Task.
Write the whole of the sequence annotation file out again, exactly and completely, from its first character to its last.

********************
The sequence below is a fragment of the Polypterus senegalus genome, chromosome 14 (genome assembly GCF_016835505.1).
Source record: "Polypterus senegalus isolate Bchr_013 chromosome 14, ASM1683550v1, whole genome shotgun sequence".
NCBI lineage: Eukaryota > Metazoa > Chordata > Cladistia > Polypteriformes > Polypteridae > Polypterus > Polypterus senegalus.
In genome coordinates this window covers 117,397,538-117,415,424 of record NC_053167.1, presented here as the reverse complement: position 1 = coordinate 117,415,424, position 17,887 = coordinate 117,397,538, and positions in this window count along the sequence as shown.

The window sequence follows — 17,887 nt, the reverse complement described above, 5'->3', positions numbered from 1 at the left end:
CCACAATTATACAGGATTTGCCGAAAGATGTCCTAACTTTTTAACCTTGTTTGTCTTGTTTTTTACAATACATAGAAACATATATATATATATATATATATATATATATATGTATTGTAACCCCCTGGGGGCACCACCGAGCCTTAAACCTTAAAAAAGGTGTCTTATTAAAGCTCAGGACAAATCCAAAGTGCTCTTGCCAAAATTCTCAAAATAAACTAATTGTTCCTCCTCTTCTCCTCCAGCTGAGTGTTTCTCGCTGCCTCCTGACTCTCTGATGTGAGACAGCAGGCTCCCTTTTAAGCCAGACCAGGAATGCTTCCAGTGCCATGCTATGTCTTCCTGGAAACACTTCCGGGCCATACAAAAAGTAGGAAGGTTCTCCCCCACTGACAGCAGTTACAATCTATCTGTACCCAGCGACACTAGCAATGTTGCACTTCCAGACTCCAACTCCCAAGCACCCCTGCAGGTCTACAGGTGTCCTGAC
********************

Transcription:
The sequence below is a fragment of the Polypterus senegalus genome, chromosome 14 (genome assembly GCF_016835505.1).
Source record: "Polypterus senegalus isolate Bchr_013 chromosome 14, ASM1683550v1, whole genome shotgun sequence".
NCBI lineage: Eukaryota > Metazoa > Chordata > Cladistia > Polypteriformes > Polypteridae > Polypterus > Polypterus senegalus.
In genome coordinates this window covers 117,397,538-117,415,424 of record NC_053167.1, presented here as the reverse complement: position 1 = coordinate 117,415,424, position 17,887 = coordinate 117,397,538, and positions in this window count along the sequence as shown.

The window sequence follows — 17,887 nt, the reverse complement described above, 5'->3', positions numbered from 1 at the left end:
CCACAATTATACAGGATTTGCCGAAAGATGTCCTAACTTTTTAACCTTGTTTGTCTTGTTTTTTACAATACATAGAAACATATATATATATATATATATATATATATATATGTATTGTAACCCCCTGGGGGCACCACCGAGCCTTAAACCTTAAAAAAGGTGTCTTATTAAAGCTCAGGACAAATCCAAAGTGCTCTTGCCAAAATTCTCAAAATAAACTAATTGTTCCTCCTCTTCTCCTCCAGCTGAGTGTTTCTCGCTGCCTCCTGACTCTCTGATGTGAGACAGCAGGCTCCCTTTTAAGCCAGACCAGGAATGCTTCCAGTGCCATGCTATGTCTTCCTGGAAACACTTCCGGGCCATACAAAAAGTAGGAAGGTTCTCCCCCACTGACAGCAGTTACAATCTATCTGTACCCAGCGACACTAGCAATGTTGCACTTCCAGACTCCAACTCCCAAGCACCCCTGCAGGTCTACAGGTGTCCTGAC